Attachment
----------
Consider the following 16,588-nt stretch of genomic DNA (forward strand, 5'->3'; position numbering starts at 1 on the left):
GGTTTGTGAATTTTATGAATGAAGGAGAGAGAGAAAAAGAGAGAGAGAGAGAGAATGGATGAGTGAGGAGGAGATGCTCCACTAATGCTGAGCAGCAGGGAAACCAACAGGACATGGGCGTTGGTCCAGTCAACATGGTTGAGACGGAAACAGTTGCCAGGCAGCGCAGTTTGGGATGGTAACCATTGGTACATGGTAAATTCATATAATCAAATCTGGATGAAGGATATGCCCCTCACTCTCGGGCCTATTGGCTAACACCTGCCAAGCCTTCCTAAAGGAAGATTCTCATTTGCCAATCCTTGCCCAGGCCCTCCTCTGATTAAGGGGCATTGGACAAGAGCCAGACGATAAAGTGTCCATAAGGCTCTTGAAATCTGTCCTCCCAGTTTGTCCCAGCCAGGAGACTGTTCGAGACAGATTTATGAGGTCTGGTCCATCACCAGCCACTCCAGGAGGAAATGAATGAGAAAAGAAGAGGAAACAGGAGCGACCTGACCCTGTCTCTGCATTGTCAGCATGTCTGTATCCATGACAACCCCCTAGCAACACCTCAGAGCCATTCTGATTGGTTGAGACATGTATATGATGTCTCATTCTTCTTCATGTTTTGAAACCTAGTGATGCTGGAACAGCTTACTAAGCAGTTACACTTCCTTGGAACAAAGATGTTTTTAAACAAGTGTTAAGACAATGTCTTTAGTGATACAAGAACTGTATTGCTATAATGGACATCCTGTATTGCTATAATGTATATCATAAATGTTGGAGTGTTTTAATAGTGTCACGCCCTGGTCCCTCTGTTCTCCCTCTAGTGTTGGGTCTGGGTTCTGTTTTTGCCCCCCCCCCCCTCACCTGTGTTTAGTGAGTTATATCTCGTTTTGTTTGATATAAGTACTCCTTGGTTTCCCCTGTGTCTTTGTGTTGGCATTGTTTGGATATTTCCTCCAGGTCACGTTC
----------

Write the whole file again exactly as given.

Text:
Consider the following 16,588-nt stretch of genomic DNA (forward strand, 5'->3'; position numbering starts at 1 on the left):
GGTTTGTGAATTTTATGAATGAAGGAGAGAGAGAAAAAGAGAGAGAGAGAGAGAATGGATGAGTGAGGAGGAGATGCTCCACTAATGCTGAGCAGCAGGGAAACCAACAGGACATGGGCGTTGGTCCAGTCAACATGGTTGAGACGGAAACAGTTGCCAGGCAGCGCAGTTTGGGATGGTAACCATTGGTACATGGTAAATTCATATAATCAAATCTGGATGAAGGATATGCCCCTCACTCTCGGGCCTATTGGCTAACACCTGCCAAGCCTTCCTAAAGGAAGATTCTCATTTGCCAATCCTTGCCCAGGCCCTCCTCTGATTAAGGGGCATTGGACAAGAGCCAGACGATAAAGTGTCCATAAGGCTCTTGAAATCTGTCCTCCCAGTTTGTCCCAGCCAGGAGACTGTTCGAGACAGATTTATGAGGTCTGGTCCATCACCAGCCACTCCAGGAGGAAATGAATGAGAAAAGAAGAGGAAACAGGAGCGACCTGACCCTGTCTCTGCATTGTCAGCATGTCTGTATCCATGACAACCCCCTAGCAACACCTCAGAGCCATTCTGATTGGTTGAGACATGTATATGATGTCTCATTCTTCTTCATGTTTTGAAACCTAGTGATGCTGGAACAGCTTACTAAGCAGTTACACTTCCTTGGAACAAAGATGTTTTTAAACAAGTGTTAAGACAATGTCTTTAGTGATACAAGAACTGTATTGCTATAATGGACATCCTGTATTGCTATAATGTATATCATAAATGTTGGAGTGTTTTAATAGTGTCACGCCCTGGTCCCTCTGTTCTCCCTCTAGTGTTGGGTCTGGGTTCTGTTTTTGCCCCCCCCCCCCTCACCTGTGTTTAGTGAGTTATATCTCGTTTTGTTTGATATAAGTACTCCTTGGTTTCCCCTGTGTCTTTGTGTTGGCATTGTTTGGATATTTCCTCCAGGTCACGTTC